Bill Shea

Yes, that was within the food group itself. So, Fannie May was a piece of it, but it was also with respect to Harry & David and the other food brands.

Michael Kupinski

Okay. And can you give us some thoughts on how long you anticipate the elevated marketing spend for Fannie May? And I guess when you are budgeting the marketing spend, how do you look at that as a percent of revenues or how do you budget the marketing spend?

Jim McCann

It really is in the percent of revenue, Mike. We look at it on a brand by brand basis wherever you are going to get the best return off for your dollar. Harry & David is a brand that has a heavy direct marketing component to it. So, it’s kind of a fixed cost. We are always evaluating the shift in that cost from say catalog production to social media. So, that’s a trend we look at it on a longer term basis, particularly with our larger spending brand like Harry & David. In Cheryl’s, where we have seen outsized growth over the last several years, we have had a more modest increase on our spending because we have such a good mine – vein rather of good direct marketing opportunities that are less expensive to pursue. Fannie May, you will see us have an accelerated spend that you saw last quarter to the next couple of quarters to return to its solid same-store sales growth that we saw leading right up to the fire.

Michael Kupinski

So kind of like the run-rate that we saw in the last quarter we should expect for the next couple of quarters, is that right?

Bill Shea

Yes. As we go into fiscal ‘17 we will be giving more guidance with regard at the August timeframe, we are going to continue to look to drive down our operating cost and whether that impacts marketing or not, that’s when we try and stay away from – we try to be more efficient in our marketing spend, because we are looking to drive growth, but we are always looking to drive down our operating cost.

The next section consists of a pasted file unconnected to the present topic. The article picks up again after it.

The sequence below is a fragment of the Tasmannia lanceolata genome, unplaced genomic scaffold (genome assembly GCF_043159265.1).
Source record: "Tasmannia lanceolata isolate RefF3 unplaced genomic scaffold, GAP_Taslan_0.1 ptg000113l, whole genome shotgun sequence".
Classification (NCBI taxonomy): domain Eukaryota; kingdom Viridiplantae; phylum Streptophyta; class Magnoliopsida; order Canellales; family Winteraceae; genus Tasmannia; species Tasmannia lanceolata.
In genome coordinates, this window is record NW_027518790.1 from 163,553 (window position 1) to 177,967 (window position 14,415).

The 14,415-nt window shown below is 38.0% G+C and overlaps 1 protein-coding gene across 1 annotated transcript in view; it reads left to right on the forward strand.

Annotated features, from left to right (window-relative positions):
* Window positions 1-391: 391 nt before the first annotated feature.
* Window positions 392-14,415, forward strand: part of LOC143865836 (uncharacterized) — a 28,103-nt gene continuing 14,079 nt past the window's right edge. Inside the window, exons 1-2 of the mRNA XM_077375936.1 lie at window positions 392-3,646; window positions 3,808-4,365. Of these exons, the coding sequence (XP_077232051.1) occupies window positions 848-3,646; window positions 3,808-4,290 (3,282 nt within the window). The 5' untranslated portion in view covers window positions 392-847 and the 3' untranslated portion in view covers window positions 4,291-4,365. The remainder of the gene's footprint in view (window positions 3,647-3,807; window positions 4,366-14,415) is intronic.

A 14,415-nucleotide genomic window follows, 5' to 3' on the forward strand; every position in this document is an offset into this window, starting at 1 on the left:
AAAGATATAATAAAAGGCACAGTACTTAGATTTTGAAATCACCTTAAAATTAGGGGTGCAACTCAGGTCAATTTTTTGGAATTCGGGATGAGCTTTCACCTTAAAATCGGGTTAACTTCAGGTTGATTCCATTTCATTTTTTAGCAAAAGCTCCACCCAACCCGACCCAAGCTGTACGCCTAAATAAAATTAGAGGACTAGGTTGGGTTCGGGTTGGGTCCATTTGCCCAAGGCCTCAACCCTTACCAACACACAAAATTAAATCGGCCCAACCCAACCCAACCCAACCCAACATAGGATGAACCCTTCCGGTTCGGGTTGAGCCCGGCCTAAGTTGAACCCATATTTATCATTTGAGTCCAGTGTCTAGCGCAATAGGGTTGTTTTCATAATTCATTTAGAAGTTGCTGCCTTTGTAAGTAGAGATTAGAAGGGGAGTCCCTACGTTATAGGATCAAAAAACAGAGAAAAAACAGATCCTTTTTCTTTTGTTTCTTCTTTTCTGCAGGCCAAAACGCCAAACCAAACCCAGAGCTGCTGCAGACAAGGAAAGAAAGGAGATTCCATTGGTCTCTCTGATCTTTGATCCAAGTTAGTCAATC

Jim McCann

I think you can look to what happened this quarter, Mike, in marketing spend to the flowers brand. You saw marketing spend because we knew we would be challenged on the top line, because Sunday is historically the worst placement day for Valentine’s Day. We know that for all the years that we have been doing that. What I am happy to point out is we did better and part of the reason we did better is we were able to manage our margins to have improved margins in a very difficult period. And to have a much more efficient marketing spend, because you didn’t have to reach as hard and we manage those costs. And of course having the outsized and record-breaking customer satisfaction scores that we have this Valentine’s Day all contributes to the more measured marketing spend having a much better effect overall in the bottom line.

Michael Kupinski

Okay, great. Thank you so much.

Operator

Our next question will come from Linda Bolton-Weiser of B Riley. Please go ahead.

Linda Bolton-Weiser

Hi. Just another question on Fannie May. Just so I understand, can you remind us is really the vast majority of Fannie May sales in your own retail stores, what percentage is to other retailers in Fannie May?

Jim McCann

There is a very small percentage of Fannie May sales to other retailers. Bill, why don’t you give some color?

Bill Shea

Yes. I think the Fannie May retail stores represents probably between 50% and 60% of the overall revenues, but there is a big wholesale component to Fannie May and the Harry London.